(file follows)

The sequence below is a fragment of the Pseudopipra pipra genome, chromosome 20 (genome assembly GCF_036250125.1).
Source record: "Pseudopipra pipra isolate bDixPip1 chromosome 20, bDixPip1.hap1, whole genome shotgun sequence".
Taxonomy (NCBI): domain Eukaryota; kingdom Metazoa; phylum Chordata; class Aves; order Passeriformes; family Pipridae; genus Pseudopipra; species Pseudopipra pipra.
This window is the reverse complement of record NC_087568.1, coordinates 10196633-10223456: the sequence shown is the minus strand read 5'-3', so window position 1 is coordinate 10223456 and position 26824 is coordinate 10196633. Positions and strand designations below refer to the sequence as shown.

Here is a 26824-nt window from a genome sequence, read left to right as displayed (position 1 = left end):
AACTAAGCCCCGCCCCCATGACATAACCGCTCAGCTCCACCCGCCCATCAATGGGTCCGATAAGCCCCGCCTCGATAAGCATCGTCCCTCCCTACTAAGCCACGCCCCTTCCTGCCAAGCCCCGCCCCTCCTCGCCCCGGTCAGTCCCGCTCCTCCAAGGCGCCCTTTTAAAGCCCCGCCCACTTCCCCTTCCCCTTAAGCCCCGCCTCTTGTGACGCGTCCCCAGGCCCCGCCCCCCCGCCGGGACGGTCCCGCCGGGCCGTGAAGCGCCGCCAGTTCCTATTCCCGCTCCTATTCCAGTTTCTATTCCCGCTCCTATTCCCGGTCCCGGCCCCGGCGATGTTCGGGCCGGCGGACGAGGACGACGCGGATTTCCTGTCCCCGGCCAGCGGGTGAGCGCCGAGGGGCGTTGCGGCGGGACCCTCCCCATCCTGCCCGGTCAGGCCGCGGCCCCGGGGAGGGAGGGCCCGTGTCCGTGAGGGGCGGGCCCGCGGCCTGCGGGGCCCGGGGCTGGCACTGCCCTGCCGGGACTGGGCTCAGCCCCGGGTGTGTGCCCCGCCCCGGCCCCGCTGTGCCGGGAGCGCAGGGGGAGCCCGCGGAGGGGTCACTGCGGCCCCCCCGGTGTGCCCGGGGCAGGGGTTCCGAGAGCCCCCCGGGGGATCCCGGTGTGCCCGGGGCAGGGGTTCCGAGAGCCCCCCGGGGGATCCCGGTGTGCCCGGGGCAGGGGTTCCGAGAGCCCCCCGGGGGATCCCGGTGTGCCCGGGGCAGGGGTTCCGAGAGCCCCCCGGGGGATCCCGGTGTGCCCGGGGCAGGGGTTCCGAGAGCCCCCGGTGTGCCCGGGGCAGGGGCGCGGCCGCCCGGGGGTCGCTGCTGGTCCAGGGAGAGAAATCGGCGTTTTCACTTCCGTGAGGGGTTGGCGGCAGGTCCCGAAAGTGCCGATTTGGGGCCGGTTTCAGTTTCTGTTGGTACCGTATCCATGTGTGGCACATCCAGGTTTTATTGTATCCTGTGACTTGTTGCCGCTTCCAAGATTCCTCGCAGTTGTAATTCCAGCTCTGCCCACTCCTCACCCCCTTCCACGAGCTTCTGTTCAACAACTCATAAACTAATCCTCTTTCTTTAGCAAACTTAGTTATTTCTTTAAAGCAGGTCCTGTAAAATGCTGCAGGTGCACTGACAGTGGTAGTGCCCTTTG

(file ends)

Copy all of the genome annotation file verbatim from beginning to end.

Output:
The sequence below is a fragment of the Pseudopipra pipra genome, chromosome 20 (genome assembly GCF_036250125.1).
Source record: "Pseudopipra pipra isolate bDixPip1 chromosome 20, bDixPip1.hap1, whole genome shotgun sequence".
Taxonomy (NCBI): domain Eukaryota; kingdom Metazoa; phylum Chordata; class Aves; order Passeriformes; family Pipridae; genus Pseudopipra; species Pseudopipra pipra.
This window is the reverse complement of record NC_087568.1, coordinates 10196633-10223456: the sequence shown is the minus strand read 5'-3', so window position 1 is coordinate 10223456 and position 26824 is coordinate 10196633. Positions and strand designations below refer to the sequence as shown.

Here is a 26824-nt window from a genome sequence, read left to right as displayed (position 1 = left end):
AACTAAGCCCCGCCCCCATGACATAACCGCTCAGCTCCACCCGCCCATCAATGGGTCCGATAAGCCCCGCCTCGATAAGCATCGTCCCTCCCTACTAAGCCACGCCCCTTCCTGCCAAGCCCCGCCCCTCCTCGCCCCGGTCAGTCCCGCTCCTCCAAGGCGCCCTTTTAAAGCCCCGCCCACTTCCCCTTCCCCTTAAGCCCCGCCTCTTGTGACGCGTCCCCAGGCCCCGCCCCCCCGCCGGGACGGTCCCGCCGGGCCGTGAAGCGCCGCCAGTTCCTATTCCCGCTCCTATTCCAGTTTCTATTCCCGCTCCTATTCCCGGTCCCGGCCCCGGCGATGTTCGGGCCGGCGGACGAGGACGACGCGGATTTCCTGTCCCCGGCCAGCGGGTGAGCGCCGAGGGGCGTTGCGGCGGGACCCTCCCCATCCTGCCCGGTCAGGCCGCGGCCCCGGGGAGGGAGGGCCCGTGTCCGTGAGGGGCGGGCCCGCGGCCTGCGGGGCCCGGGGCTGGCACTGCCCTGCCGGGACTGGGCTCAGCCCCGGGTGTGTGCCCCGCCCCGGCCCCGCTGTGCCGGGAGCGCAGGGGGAGCCCGCGGAGGGGTCACTGCGGCCCCCCCGGTGTGCCCGGGGCAGGGGTTCCGAGAGCCCCCCGGGGGATCCCGGTGTGCCCGGGGCAGGGGTTCCGAGAGCCCCCCGGGGGATCCCGGTGTGCCCGGGGCAGGGGTTCCGAGAGCCCCCCGGGGGATCCCGGTGTGCCCGGGGCAGGGGTTCCGAGAGCCCCCCGGGGGATCCCGGTGTGCCCGGGGCAGGGGTTCCGAGAGCCCCCGGTGTGCCCGGGGCAGGGGCGCGGCCGCCCGGGGGTCGCTGCTGGTCCAGGGAGAGAAATCGGCGTTTTCACTTCCGTGAGGGGTTGGCGGCAGGTCCCGAAAGTGCCGATTTGGGGCCGGTTTCAGTTTCTGTTGGTACCGTATCCATGTGTGGCACATCCAGGTTTTATTGTATCCTGTGACTTGTTGCCGCTTCCAAGATTCCTCGCAGTTGTAATTCCAGCTCTGCCCACTCCTCACCCCCTTCCACGAGCTTCTGTTCAACAACTCATAAACTAATCCTCTTTCTTTAGCAAACTTAGTTATTTCTTTAAAGCAGGTCCTGTAAAATGCTGCAGGTGCACTGACAGTGGTAGTGCCCTTTG